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The Washington Independent
The Washington Independent

ICE Official Sets Deportation Quotas; Pro-Reform Activists Feel Betrayed

James M. Chaparro, director of the U.S. Immigration and Customs Enforcement’s Office of Detention and Removal Operations, apparently implemented his own plan to

Landon Morton
News
Last updated: Jul 31, 2020 | Mar 29, 2010

James M. Chaparro, director of the U.S. Immigration and Customs Enforcement’s Office of Detention and Removal Operations, apparently implemented his own plan to increase the number of deportations of undocumented immigrants, The Washington Post reported Saturday. This announcement was made in a Feb. 22 memo to field directors around the country after he explained the number of deportations this year will be about 20 percent behind last year’s numbers, “well under the Agency’s goal of 400,000 [deportations].”

From the Post:

Beyond stating ICE enforcement goals in unusually explicit terms, Chaparro laid out how the agency would pump up the numbers: by increasing detention space to hold more illegal immigrants while they await deportation proceedings; by sweeping prisons and jails to find more candidates for deportation and offering early release to those willing to go quickly; and, most controversially, with a “surge” in efforts to catch illegal immigrants whose only violation was lying on immigration or visa applications or reentering the United States after being deported.

That same day the Post revealed the memo, ICE Assistant Secretary John Morton released a statement saying that portions of Chaparro’s message did not reflect ICE’s policies and had been sent out without authorization. “We are strongly committed to carrying out our priorities to remove serious criminal offenders first,” Morton concluded, “and we definitively do not set quotas.”

Still, the memo hasn’t been overlooked as an isolated, individual action.

Democracy Now! today reported that the memo sets a quota for non-criminal deportations, even though the administration promised to focus on cases that actually pose threats.

The moves outlined in the memo differ from public pledges by Homeland Security Secretary Janet Napolitano to focus enforcement on the most dangerous undocumented immigrants… Joan Friedland of the National Immigration Law Center criticized the ICE memo, saying quotas will encourage agents to target easy cases, not the ones who pose the greatest safety risk.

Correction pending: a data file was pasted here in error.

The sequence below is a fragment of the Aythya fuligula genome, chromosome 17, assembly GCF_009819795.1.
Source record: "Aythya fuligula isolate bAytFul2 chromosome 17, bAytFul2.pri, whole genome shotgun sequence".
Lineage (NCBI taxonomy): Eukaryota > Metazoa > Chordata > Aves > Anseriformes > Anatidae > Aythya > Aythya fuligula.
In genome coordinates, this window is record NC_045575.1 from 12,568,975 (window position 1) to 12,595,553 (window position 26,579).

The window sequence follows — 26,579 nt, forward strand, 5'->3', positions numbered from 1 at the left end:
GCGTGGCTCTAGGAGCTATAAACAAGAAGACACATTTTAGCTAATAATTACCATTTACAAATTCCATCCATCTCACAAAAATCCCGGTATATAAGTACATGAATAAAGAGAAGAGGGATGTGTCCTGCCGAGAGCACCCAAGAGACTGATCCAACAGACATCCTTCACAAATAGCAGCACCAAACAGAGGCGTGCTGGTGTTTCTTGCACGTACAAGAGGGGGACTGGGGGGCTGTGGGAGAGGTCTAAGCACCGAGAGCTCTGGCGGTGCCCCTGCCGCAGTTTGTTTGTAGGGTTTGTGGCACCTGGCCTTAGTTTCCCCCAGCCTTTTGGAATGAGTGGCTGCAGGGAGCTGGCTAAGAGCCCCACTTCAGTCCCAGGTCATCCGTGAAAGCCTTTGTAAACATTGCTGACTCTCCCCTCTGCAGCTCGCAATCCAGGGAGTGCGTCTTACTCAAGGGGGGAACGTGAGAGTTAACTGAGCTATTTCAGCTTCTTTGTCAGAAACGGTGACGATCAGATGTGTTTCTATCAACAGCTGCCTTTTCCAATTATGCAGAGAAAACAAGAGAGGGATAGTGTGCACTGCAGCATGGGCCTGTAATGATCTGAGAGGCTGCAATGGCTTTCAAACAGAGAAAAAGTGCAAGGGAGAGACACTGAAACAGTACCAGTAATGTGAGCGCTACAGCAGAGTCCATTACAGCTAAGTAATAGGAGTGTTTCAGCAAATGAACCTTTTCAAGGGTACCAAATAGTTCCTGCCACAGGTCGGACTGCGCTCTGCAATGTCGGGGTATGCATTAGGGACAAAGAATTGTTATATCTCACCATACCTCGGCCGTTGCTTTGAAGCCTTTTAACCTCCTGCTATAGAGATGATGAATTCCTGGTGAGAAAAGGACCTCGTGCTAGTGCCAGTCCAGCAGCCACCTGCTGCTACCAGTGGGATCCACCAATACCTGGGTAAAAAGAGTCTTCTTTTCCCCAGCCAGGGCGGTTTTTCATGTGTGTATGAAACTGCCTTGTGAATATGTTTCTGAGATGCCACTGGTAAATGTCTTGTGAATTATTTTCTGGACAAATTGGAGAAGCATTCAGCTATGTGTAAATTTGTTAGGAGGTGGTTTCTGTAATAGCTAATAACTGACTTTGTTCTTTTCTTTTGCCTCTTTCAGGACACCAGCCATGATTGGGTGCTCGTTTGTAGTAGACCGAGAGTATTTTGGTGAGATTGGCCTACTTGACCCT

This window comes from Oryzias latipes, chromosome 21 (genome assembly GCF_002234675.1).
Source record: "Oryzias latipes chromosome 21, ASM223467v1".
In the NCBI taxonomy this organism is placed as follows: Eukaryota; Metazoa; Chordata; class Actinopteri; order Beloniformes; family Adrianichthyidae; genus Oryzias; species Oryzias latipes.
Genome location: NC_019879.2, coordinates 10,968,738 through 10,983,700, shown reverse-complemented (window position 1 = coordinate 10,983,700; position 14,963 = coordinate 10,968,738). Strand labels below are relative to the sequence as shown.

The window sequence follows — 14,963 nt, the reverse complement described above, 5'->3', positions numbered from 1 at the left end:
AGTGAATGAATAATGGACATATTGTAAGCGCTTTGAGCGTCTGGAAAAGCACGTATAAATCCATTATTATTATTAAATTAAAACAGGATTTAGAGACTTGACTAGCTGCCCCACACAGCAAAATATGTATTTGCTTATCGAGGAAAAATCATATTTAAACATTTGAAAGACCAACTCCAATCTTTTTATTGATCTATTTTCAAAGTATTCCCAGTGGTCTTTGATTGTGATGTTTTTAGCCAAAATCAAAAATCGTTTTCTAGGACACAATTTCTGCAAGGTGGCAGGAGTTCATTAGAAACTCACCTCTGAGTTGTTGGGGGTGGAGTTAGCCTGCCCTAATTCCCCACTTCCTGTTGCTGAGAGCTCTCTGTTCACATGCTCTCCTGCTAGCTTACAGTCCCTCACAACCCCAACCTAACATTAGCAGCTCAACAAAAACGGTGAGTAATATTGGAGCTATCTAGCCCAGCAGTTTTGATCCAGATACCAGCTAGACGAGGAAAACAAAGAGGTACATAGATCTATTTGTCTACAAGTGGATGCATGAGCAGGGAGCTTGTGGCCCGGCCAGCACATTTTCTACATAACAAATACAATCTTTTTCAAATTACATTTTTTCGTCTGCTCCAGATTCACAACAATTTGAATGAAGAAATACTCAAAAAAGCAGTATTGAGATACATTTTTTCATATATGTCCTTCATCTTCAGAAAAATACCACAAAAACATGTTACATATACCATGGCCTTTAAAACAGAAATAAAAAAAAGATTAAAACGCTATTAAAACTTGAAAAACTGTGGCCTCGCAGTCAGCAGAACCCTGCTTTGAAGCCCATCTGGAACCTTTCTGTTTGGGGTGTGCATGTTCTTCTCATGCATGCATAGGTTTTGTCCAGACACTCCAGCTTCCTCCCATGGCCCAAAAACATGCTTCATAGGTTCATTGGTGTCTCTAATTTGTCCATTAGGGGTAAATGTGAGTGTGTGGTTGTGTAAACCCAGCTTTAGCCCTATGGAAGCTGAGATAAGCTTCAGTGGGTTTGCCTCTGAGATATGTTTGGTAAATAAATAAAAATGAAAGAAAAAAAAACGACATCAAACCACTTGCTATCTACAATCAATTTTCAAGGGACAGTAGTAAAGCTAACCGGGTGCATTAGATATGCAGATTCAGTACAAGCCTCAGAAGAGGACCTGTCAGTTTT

Pro-immigration reform activists have also taken notice, criticizing ICE and the Obama administration for their continuation of what they call inhumane immigration policies. From an article in yesterday’s Spanish-language newspaper La Opinión:

Participant of yesterday’s Los Angeles march for immigration reform, lawyer [Jessica] Domínguez criticized the memo’s plan, now that raids will focus on detaining and deporting any [non-criminal] undocumented immigrant.

“I know that the community will not give up, that they are hopeful, but we have to be careful because this memo is very specific in increasing the number of immigrants deportated even if the only violation is being in the country illegally,” she said.

For Juan José Gutiérrez, one of the organizers of yesterday’s march, it’s a betrayal by President Obama.

“He promised us there would be a reform for immigrants in the first year, and the only thing we’ve had is more raids and more deportations than in the worst year during the Bush administration,” he said. “The quotas that have been assigned to the immigration department are unjust, inhumane and they will betray the promise the president made to the people.”

Landon Morton | Landon is a professional character coach, motivational speaker, and consultant who values commitment, service, and excellence. Landon brings to your company valuable insights gained from his battlefield experience as a decorated combat veteran, enabling you to unleash the untapped potential of your employees. He illustrates how the invaluable talent that each individual brings to your company will positively affect your mission through real-world examples.

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